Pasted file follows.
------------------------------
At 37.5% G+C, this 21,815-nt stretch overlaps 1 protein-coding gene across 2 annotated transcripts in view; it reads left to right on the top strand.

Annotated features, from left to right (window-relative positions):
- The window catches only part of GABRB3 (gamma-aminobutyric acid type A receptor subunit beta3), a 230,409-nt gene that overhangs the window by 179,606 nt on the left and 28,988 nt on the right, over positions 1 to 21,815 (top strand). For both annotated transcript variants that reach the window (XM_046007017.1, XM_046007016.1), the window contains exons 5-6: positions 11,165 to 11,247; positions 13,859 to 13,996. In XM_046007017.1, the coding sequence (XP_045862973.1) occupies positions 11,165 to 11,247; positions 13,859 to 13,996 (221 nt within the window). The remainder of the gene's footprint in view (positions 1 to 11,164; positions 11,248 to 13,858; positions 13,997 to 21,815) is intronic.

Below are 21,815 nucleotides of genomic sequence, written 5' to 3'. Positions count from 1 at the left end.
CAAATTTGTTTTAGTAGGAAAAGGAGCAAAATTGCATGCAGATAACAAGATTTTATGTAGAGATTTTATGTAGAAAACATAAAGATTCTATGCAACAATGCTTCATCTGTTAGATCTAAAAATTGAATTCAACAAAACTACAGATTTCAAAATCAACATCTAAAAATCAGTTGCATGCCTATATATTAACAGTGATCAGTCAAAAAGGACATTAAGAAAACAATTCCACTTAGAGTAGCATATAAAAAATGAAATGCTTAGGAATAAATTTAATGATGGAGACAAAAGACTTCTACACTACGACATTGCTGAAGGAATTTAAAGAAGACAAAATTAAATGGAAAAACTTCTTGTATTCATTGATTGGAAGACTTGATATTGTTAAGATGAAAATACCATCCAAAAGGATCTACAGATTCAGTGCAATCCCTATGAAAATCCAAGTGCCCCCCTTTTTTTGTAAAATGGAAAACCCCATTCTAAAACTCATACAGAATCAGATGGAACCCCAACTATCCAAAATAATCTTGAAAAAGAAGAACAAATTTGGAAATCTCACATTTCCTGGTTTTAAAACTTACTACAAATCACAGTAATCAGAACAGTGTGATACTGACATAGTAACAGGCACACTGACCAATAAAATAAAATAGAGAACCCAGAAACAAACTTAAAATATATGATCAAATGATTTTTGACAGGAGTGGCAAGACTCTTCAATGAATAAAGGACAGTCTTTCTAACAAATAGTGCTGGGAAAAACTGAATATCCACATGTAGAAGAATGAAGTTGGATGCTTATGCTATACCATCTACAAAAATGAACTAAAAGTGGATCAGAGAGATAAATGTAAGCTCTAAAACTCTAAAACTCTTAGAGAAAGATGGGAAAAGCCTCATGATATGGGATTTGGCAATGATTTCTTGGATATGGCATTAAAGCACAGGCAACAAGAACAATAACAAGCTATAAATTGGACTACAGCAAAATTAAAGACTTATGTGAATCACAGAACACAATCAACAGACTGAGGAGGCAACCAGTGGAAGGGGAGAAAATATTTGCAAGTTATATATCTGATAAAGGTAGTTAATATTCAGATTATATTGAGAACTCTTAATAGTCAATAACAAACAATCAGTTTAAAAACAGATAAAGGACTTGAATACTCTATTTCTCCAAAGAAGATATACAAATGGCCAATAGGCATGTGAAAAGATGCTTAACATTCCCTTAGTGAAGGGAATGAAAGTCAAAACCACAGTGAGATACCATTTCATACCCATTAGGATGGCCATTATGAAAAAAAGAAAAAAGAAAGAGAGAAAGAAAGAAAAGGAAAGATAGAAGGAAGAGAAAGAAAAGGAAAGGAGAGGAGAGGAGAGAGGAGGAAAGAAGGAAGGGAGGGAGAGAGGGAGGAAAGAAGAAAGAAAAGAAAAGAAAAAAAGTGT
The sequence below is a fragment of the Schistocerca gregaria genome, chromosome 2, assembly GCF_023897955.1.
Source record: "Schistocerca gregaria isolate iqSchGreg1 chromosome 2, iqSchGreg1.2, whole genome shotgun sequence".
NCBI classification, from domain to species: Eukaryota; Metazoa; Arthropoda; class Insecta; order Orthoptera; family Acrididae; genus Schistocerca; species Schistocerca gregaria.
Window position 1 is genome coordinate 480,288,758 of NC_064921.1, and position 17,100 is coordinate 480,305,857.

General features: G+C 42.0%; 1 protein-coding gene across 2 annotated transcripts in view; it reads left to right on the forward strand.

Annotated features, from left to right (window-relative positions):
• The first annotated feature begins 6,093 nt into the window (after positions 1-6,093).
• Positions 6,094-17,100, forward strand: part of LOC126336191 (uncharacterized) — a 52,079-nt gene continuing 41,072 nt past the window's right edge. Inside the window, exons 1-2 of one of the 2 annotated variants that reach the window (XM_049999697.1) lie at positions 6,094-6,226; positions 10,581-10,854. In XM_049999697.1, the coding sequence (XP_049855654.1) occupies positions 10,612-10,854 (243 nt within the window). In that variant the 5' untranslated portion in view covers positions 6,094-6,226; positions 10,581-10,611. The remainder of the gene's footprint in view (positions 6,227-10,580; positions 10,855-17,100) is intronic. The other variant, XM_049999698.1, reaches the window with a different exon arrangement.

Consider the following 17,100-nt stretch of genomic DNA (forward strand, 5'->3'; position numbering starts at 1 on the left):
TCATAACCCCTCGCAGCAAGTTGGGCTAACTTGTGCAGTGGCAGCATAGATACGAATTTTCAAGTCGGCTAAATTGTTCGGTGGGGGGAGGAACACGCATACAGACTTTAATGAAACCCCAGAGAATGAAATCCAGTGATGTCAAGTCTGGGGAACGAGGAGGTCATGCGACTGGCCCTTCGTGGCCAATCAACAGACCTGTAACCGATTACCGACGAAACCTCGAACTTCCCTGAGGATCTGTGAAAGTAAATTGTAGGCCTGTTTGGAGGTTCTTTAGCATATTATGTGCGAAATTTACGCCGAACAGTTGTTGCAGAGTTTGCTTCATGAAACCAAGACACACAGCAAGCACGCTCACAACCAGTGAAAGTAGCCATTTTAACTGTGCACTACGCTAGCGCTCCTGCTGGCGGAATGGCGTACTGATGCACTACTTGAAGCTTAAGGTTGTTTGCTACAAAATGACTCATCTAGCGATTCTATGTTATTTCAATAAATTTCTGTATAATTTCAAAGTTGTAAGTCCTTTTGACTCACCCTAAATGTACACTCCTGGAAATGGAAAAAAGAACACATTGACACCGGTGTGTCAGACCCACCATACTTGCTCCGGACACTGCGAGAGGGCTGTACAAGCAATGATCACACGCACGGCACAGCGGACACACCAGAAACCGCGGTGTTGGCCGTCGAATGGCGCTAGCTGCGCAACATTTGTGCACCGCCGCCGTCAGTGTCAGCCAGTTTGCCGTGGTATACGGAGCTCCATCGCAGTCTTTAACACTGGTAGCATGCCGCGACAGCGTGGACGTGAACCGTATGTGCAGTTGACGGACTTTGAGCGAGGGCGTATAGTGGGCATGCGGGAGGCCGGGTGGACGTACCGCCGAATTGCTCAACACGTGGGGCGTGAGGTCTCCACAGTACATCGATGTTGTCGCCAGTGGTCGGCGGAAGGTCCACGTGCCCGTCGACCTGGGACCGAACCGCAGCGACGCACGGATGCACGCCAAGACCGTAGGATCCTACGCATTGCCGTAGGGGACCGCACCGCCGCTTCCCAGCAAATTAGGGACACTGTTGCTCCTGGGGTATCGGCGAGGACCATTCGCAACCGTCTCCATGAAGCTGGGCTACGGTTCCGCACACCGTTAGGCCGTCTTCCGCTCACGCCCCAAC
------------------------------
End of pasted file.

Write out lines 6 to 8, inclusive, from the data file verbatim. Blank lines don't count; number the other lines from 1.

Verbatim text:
The sequence below is a fragment of the Schistocerca gregaria genome, chromosome 2, assembly GCF_023897955.1.
Source record: "Schistocerca gregaria isolate iqSchGreg1 chromosome 2, iqSchGreg1.2, whole genome shotgun sequence".
NCBI classification, from domain to species: Eukaryota; Metazoa; Arthropoda; class Insecta; order Orthoptera; family Acrididae; genus Schistocerca; species Schistocerca gregaria.